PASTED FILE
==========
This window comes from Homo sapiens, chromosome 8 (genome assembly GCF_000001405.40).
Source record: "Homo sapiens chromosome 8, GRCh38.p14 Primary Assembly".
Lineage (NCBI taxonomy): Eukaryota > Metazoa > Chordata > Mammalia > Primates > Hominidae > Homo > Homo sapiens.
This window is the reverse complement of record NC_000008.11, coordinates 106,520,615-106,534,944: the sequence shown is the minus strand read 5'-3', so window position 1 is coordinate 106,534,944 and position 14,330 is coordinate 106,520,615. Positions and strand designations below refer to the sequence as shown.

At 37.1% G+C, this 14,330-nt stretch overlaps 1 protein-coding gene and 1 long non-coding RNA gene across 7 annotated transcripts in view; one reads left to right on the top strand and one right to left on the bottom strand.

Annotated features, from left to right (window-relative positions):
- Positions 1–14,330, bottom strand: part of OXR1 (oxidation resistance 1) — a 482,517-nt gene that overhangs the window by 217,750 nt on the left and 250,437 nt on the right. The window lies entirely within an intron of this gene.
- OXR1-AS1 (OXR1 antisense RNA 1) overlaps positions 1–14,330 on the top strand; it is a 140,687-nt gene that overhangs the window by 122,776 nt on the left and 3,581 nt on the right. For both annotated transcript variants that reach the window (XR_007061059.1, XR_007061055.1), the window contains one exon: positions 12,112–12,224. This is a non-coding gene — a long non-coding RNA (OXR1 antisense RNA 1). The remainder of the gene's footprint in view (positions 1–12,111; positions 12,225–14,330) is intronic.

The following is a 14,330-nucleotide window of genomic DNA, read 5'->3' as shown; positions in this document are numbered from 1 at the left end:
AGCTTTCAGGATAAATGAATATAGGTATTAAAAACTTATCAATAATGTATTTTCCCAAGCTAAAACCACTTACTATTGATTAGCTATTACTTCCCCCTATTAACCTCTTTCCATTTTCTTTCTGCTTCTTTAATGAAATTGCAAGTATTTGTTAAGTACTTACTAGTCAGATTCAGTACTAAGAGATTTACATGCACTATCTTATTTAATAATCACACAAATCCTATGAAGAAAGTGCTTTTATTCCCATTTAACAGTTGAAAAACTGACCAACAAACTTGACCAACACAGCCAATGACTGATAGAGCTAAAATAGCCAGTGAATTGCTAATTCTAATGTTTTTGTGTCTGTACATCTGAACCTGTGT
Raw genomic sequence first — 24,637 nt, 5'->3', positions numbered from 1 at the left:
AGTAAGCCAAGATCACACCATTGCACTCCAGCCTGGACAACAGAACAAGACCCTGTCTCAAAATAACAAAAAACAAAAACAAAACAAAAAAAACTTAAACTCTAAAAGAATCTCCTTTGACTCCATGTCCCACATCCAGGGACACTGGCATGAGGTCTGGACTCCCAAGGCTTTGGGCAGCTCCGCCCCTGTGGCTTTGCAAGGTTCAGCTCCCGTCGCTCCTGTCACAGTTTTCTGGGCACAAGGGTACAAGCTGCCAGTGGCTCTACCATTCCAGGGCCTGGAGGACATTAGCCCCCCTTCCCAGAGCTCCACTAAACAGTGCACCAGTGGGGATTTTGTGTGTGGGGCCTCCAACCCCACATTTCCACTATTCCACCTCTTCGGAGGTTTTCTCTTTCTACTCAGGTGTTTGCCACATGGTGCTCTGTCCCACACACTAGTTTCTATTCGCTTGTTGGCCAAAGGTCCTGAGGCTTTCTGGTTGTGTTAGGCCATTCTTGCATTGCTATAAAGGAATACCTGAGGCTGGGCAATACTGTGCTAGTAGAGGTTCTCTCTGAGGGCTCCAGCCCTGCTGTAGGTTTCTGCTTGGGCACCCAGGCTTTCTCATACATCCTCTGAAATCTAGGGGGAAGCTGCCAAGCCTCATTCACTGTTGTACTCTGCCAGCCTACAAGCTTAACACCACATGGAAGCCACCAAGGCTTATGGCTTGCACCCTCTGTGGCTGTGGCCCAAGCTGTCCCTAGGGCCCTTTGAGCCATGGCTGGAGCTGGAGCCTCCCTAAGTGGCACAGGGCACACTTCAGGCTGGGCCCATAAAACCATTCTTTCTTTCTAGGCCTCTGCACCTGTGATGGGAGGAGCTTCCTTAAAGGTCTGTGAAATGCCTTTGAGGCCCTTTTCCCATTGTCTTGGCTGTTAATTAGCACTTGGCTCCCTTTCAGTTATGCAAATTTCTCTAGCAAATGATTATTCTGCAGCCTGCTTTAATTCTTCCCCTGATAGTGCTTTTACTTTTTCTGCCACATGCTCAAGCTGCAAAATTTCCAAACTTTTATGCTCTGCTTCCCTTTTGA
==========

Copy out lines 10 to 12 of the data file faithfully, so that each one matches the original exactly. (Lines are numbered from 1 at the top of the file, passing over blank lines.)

AGCTTTCAGGATAAATGAATATAGGTATTAAAAACTTATCAATAATGTATTTTCCCAAGCTAAAACCACTTACTATTGATTAGCTATTACTTCCCCCTATTAACCTCTTTCCATTTTCTTTCTGCTTCTTTAATGAAATTGCAAGTATTTGTTAAGTACTTACTAGTCAGATTCAGTACTAAGAGATTTACATGCACTATCTTATTTAATAATCACACAAATCCTATGAAGAAAGTGCTTTTATTCCCATTTAACAGTTGAAAAACTGACCAACAAACTTGACCAACACAGCCAATGACTGATAGAGCTAAAATAGCCAGTGAATTGCTAATTCTAATGTTTTTGTGTCTGTACATCTGAACCTGTGT
Raw genomic sequence first — 24,637 nt, 5'->3', positions numbered from 1 at the left:
AGTAAGCCAAGATCACACCATTGCACTCCAGCCTGGACAACAGAACAAGACCCTGTCTCAAAATAACAAAAAACAAAAACAAAACAAAAAAAACTTAAACTCTAAAAGAATCTCCTTTGACTCCATGTCCCACATCCAGGGACACTGGCATGAGGTCTGGACTCCCAAGGCTTTGGGCAGCTCCGCCCCTGTGGCTTTGCAAGGTTCAGCTCCCGTCGCTCCTGTCACAGTTTTCTGGGCACAAGGGTACAAGCTGCCAGTGGCTCTACCATTCCAGGGCCTGGAGGACATTAGCCCCCCTTCCCAGAGCTCCACTAAACAGTGCACCAGTGGGGATTTTGTGTGTGGGGCCTCCAACCCCACATTTCCACTATTCCACCTCTTCGGAGGTTTTCTCTTTCTACTCAGGTGTTTGCCACATGGTGCTCTGTCCCACACACTAGTTTCTATTCGCTTGTTGGCCAAAGGTCCTGAGGCTTTCTGGTTGTGTTAGGCCATTCTTGCATTGCTATAAAGGAATACCTGAGGCTGGGCAATACTGTGCTAGTAGAGGTTCTCTCTGAGGGCTCCAGCCCTGCTGTAGGTTTCTGCTTGGGCACCCAGGCTTTCTCATACATCCTCTGAAATCTAGGGGGAAGCTGCCAAGCCTCATTCACTGTTGTACTCTGCCAGCCTACAAGCTTAACACCACATGGAAGCCACCAAGGCTTATGGCTTGCACCCTCTGTGGCTGTGGCCCAAGCTGTCCCTAGGGCCCTTTGAGCCATGGCTGGAGCTGGAGCCTCCCTAAGTGGCACAGGGCACACTTCAGGCTGGGCCCATAAAACCATTCTTTCTTTCTAGGCCTCTGCACCTGTGATGGGAGGAGCTTCCTTAAAGGTCTGTGAAATGCCTTTGAGGCCCTTTTCCCATTGTCTTGGCTGTTAATTAGCACTTGGCTCCCTTTCAGTTATGCAAATTTCTCTAGCAAATGATTATTCTGCAGCCTGCTTTAATTCTTCCCCTGATAGTGCTTTTACTTTTTCTGCCACATGCTCAAGCTGCAAAATTTCCAAACTTTTATGCTCTGCTTCCCTTTTGA